For example, who has heard of Doug Engelbart -- a quasi-reclusive genius (a real genius, not a media-made genius) who invented the mouse interface and inspired a generation of young computer scientists to design computer systems that were accessible to people -- not just computerniks? Here is the guy who laid the conceptual groundwork for the personal computer decades before the invention of the microprocessor and virtually nobody outside the computer fraternity (yes, fraternity -- not may women here) knows who he is.
There's also a profile of Ted Nelson, the author of Computer Lib (perhaps the best book yet written about computers) and frustrated entrepreneur whom Rheingold describes thus: As a forecaster, in a notoriously unpredictable field, Ted Nelson has done better than most -- at forecasting. His business and scholarly ventures have yet to meet with success in either the academic establishment or the computer marketplace. He has a history of disenchanting and antagonizing the people who have enough respect for his wild talents to take the risk of hiring him. He's currently on his "third career crash" and still has a while to wait before he knows whether the stock he holds in the company that is going to market his dream will make him a millionaire, thereby vindicating his long struggle, or leave him penniless, thereby branding him as a bonafide crank instead of a late blooming visionary."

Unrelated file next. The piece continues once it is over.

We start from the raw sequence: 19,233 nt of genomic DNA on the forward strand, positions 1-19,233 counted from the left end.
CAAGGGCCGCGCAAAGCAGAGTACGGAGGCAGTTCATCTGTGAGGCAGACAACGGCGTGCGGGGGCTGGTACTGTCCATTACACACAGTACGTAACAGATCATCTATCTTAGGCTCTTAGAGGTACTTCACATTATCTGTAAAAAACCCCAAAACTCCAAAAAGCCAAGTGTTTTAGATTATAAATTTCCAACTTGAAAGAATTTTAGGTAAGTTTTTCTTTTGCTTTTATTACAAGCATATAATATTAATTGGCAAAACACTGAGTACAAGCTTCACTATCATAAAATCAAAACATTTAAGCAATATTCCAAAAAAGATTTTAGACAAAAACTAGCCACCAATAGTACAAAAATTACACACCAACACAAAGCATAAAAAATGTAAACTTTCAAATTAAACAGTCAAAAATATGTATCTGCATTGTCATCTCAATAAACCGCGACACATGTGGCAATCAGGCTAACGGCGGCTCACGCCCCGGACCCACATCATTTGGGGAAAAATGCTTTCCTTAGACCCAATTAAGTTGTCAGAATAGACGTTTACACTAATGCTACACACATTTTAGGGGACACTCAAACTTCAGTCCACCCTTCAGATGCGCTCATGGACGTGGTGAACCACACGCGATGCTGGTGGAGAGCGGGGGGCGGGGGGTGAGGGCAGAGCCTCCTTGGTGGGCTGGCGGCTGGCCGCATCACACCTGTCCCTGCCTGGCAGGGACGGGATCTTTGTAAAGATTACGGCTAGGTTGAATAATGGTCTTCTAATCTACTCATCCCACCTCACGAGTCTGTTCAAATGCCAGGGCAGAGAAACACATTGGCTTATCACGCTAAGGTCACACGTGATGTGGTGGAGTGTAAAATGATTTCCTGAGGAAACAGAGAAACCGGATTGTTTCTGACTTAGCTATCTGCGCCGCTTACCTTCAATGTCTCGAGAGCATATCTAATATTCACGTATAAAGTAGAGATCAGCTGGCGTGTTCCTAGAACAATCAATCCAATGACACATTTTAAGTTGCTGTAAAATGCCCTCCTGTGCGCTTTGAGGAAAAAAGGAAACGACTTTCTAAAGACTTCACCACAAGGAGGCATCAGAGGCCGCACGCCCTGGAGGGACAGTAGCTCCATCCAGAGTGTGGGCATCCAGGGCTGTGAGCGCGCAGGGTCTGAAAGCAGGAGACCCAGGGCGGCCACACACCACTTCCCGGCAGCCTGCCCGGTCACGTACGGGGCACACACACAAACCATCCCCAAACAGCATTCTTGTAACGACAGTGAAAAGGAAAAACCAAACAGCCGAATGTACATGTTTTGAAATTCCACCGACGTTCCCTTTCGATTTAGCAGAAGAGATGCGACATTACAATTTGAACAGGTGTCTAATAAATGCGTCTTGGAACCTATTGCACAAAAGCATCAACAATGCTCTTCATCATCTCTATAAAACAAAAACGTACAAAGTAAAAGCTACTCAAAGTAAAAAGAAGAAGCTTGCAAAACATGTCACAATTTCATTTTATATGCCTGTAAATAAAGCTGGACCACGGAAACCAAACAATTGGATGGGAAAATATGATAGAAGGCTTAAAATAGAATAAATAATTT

In sum, for a deftly done scan of the most brilliant of computerdom's crackpots and visionaries, Rheingold's book is a nifty piece of work. The two books -- read in parallel -- provide a good left-brain/right-brain consciousness of what the people and technology from the Left Coast mean today and should mean tomorrow.